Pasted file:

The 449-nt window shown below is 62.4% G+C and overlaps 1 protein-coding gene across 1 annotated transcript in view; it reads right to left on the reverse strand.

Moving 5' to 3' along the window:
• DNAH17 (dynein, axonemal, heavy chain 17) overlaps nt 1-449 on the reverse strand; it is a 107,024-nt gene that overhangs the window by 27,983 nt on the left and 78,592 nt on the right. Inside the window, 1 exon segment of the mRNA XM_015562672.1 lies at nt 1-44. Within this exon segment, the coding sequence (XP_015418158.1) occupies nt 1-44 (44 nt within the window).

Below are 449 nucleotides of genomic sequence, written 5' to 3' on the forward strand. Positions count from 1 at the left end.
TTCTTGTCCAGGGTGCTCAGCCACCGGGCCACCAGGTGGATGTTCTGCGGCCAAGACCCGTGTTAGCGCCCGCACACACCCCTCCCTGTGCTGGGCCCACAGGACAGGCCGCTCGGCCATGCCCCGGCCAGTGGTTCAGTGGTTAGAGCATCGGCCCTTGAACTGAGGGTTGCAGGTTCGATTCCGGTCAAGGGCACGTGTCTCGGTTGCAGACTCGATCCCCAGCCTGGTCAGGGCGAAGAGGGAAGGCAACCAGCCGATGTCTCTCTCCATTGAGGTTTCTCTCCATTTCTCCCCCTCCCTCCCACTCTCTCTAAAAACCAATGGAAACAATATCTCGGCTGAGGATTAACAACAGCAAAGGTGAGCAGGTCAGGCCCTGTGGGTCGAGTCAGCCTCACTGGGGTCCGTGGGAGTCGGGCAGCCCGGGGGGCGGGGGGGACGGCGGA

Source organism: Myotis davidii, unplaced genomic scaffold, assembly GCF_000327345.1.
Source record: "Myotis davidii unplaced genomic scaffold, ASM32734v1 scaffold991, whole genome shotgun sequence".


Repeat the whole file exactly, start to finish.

The 449-nt window shown below is 62.4% G+C and overlaps 1 protein-coding gene across 1 annotated transcript in view; it reads right to left on the reverse strand.

Moving 5' to 3' along the window:
• DNAH17 (dynein, axonemal, heavy chain 17) overlaps nt 1-449 on the reverse strand; it is a 107,024-nt gene that overhangs the window by 27,983 nt on the left and 78,592 nt on the right. Inside the window, 1 exon segment of the mRNA XM_015562672.1 lies at nt 1-44. Within this exon segment, the coding sequence (XP_015418158.1) occupies nt 1-44 (44 nt within the window).

Below are 449 nucleotides of genomic sequence, written 5' to 3' on the forward strand. Positions count from 1 at the left end.
TTCTTGTCCAGGGTGCTCAGCCACCGGGCCACCAGGTGGATGTTCTGCGGCCAAGACCCGTGTTAGCGCCCGCACACACCCCTCCCTGTGCTGGGCCCACAGGACAGGCCGCTCGGCCATGCCCCGGCCAGTGGTTCAGTGGTTAGAGCATCGGCCCTTGAACTGAGGGTTGCAGGTTCGATTCCGGTCAAGGGCACGTGTCTCGGTTGCAGACTCGATCCCCAGCCTGGTCAGGGCGAAGAGGGAAGGCAACCAGCCGATGTCTCTCTCCATTGAGGTTTCTCTCCATTTCTCCCCCTCCCTCCCACTCTCTCTAAAAACCAATGGAAACAATATCTCGGCTGAGGATTAACAACAGCAAAGGTGAGCAGGTCAGGCCCTGTGGGTCGAGTCAGCCTCACTGGGGTCCGTGGGAGTCGGGCAGCCCGGGGGGCGGGGGGGACGGCGGA

Source organism: Myotis davidii, unplaced genomic scaffold, assembly GCF_000327345.1.
Source record: "Myotis davidii unplaced genomic scaffold, ASM32734v1 scaffold991, whole genome shotgun sequence".